I didn't get to ride for the first few days after the clinic. This is a good thing as I came home frustrated and disappointed. By the time I was finally able to ride, I had had a chance to talk to JL about the clinic and come up with some riding goals for the next six weeks; that's a post for another day. I also had some time to let go of my frustration and move forward. In the end, I had a great ride on both horses.
I ended up using several of the exercises that Susanne showed other riders. I didn't take notes, so my explanations are probably going to be a bit off, but the exercises do work. The biggest component to doing the exercises correctly, is to do everything to the horse's rhythm. That means you can move any part of your body almost any way you want to as long as you stay in rhythm.
Exercise 1: Up, Up, Down
This exercise can be modified by doing a down, down, up rhythm as well. Essentially, you rise for two beats and sit for one. The purpose of the exercise is to firm up your lower leg and control the rhythm of your posting. Sydney loved it and responded immediately by releasing a great deal of tension and asking to stretch over his top line.
Exercise 2: Juggling
I didn't actually see Susanne show this to anyone, but I watched her do it, and she later showed it to me while we were in the the barn. Basically, as you trot, you send one hand up and then the other hand up, back and forth. Don't pull on the reins, just lift your hands alternately to the rhythm of the trot. This helped me focus on maintaining the rhythm without needing to pull back. Both horses responded really well, Speedy especially.
Exercise 3: Land Your Seat Bone in a Different Place
Holy hell! This is the best exercise I have ever done on horseback. I can't believe how it instantly released my lower back and the tension around my pelvis. I can't guarantee that I did it exactly right, but I don't care as both of my horses loved the sensation.
Susanne had all kind of visual images: imagine your seat bones are providing a massage; where does he want you to land?, and so on. As I rode, I kind of danced with my hips to the rhythm of the trot so that I truly landed in a different spot each time. Susanne's explanation was that this encourages the horse to lift his back as you aren't pressing down in the same place every time you sit.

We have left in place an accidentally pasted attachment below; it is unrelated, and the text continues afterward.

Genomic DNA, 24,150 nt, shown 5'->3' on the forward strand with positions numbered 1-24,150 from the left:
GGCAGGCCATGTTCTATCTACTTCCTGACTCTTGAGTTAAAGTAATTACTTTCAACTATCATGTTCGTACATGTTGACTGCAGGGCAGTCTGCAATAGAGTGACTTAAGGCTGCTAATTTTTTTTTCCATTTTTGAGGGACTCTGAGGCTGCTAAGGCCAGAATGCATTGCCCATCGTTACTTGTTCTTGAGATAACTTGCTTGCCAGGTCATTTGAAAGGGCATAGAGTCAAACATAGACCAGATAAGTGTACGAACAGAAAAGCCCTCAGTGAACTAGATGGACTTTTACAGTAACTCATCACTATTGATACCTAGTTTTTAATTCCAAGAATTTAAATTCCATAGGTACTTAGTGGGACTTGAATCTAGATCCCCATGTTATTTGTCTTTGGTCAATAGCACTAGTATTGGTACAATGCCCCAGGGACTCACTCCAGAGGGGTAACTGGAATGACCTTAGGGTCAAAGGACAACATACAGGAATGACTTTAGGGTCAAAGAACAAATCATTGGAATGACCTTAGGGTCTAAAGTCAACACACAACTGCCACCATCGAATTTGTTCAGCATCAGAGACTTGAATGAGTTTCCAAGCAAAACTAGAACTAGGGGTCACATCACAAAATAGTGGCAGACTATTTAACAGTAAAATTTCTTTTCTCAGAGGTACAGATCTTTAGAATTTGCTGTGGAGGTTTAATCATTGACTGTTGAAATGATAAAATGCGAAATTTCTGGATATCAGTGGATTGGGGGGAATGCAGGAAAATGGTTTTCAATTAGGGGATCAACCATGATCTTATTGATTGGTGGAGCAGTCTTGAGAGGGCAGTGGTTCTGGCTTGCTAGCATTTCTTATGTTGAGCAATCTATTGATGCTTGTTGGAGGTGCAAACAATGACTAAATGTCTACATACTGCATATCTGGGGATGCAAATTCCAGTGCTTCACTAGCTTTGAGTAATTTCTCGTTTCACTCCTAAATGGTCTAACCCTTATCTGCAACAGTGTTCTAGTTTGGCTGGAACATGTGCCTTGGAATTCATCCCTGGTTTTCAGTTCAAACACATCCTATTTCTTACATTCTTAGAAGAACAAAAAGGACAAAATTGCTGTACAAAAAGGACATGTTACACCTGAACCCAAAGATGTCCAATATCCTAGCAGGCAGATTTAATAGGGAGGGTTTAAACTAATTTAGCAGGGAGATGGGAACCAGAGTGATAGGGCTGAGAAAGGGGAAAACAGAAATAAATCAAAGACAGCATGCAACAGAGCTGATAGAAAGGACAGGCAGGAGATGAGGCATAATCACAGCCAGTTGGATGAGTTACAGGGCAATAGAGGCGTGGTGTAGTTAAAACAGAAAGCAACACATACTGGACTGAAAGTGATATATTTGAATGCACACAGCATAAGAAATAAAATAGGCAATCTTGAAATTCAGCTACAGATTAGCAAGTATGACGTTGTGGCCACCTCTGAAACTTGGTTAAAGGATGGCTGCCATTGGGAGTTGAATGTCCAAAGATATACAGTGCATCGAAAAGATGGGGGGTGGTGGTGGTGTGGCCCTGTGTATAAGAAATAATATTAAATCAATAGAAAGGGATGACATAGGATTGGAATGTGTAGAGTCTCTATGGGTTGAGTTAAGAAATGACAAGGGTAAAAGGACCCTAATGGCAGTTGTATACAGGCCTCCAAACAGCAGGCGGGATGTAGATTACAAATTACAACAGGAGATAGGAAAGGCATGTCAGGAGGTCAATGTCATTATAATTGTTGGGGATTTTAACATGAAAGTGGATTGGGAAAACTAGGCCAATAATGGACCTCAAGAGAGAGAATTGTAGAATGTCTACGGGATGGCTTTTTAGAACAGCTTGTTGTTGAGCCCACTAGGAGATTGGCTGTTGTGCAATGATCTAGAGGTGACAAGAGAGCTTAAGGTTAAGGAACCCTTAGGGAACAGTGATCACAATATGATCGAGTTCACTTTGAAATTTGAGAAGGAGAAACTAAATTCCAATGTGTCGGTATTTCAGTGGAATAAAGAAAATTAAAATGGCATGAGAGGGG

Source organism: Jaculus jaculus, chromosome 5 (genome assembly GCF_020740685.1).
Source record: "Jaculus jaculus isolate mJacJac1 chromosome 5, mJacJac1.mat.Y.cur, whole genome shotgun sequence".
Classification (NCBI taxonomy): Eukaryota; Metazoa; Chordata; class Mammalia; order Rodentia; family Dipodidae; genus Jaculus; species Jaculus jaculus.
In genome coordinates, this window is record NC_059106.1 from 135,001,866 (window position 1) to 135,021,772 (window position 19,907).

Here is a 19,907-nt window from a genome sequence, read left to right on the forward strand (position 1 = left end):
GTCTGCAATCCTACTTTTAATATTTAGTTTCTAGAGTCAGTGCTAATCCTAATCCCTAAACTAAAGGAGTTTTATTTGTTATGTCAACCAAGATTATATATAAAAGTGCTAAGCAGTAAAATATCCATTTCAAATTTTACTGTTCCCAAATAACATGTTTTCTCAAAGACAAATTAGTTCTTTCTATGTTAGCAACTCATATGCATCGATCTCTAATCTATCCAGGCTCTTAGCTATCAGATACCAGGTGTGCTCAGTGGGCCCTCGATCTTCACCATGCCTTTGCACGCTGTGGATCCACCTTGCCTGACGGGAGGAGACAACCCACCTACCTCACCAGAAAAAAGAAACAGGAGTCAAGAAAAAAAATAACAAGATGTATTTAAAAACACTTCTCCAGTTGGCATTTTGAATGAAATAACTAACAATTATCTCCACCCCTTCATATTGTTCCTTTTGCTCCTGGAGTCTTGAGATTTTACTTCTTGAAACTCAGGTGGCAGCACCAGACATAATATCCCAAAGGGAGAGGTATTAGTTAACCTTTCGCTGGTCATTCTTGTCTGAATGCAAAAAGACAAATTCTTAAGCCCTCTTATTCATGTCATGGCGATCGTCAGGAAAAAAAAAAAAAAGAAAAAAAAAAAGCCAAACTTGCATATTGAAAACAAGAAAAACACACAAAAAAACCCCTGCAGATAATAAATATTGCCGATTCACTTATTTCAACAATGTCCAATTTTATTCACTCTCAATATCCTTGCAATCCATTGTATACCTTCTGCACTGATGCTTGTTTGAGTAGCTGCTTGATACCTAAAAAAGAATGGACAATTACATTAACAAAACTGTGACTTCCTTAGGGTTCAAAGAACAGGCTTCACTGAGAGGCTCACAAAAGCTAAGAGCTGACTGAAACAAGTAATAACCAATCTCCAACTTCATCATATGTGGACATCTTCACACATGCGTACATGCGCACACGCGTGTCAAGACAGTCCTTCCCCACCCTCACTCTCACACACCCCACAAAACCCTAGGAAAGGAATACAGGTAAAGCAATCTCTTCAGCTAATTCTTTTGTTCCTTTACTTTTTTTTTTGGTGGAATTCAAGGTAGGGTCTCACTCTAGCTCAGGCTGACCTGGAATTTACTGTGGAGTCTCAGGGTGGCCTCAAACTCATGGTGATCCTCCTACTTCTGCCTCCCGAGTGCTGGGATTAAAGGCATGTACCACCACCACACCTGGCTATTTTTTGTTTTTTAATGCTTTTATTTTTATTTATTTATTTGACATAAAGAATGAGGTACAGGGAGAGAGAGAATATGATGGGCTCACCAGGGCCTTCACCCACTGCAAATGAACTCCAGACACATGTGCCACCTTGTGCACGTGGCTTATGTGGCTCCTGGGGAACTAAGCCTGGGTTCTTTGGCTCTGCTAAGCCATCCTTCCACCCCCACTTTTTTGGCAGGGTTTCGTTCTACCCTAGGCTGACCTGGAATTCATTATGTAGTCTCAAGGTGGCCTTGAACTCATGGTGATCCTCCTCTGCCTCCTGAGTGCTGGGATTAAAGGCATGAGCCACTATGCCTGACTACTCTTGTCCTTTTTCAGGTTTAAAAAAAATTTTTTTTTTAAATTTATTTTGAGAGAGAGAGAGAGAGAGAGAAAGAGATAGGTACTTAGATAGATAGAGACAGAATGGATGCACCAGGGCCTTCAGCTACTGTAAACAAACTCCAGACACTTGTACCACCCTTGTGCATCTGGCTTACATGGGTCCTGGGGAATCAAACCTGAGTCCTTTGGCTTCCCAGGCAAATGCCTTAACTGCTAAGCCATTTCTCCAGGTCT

Exercise 4: Move Each Part of Your Body Individually
I didn't do it exactly like Susanne instructed. When she asked riders to do it, it went like this: at the trot move just your head to the left, center, right at the rhythm of the trot. Then pick other body parts; move your rib cage to the right, center, and left; move your shoulders to the right, center, and left. You can go all the way down your body to even include your legs. Instead of doing it like this, I just did my whole body to the right, center, and left. It was incredibly liberating to dance to my horse's trot rhythm! I also did shoulder rolls, one of her other exercises, and hip wiggles (my words). Basically, you should be able to move your body all around your horse to his trot rhythm.
I might have looked goofy doing all of this, but both of my boys moved better than they ever have before! It was so much fun that I didn't want to quit riding. And it wasn't just relaxing for me; both of my boys moved better as I was moving. Instead of toting around a block of wood, my boys were carrying a rider who was matching their own movement. I was helping them to keep their balance!
But ... there's even more!!!!! I'll share my Monday lesson tomorrow.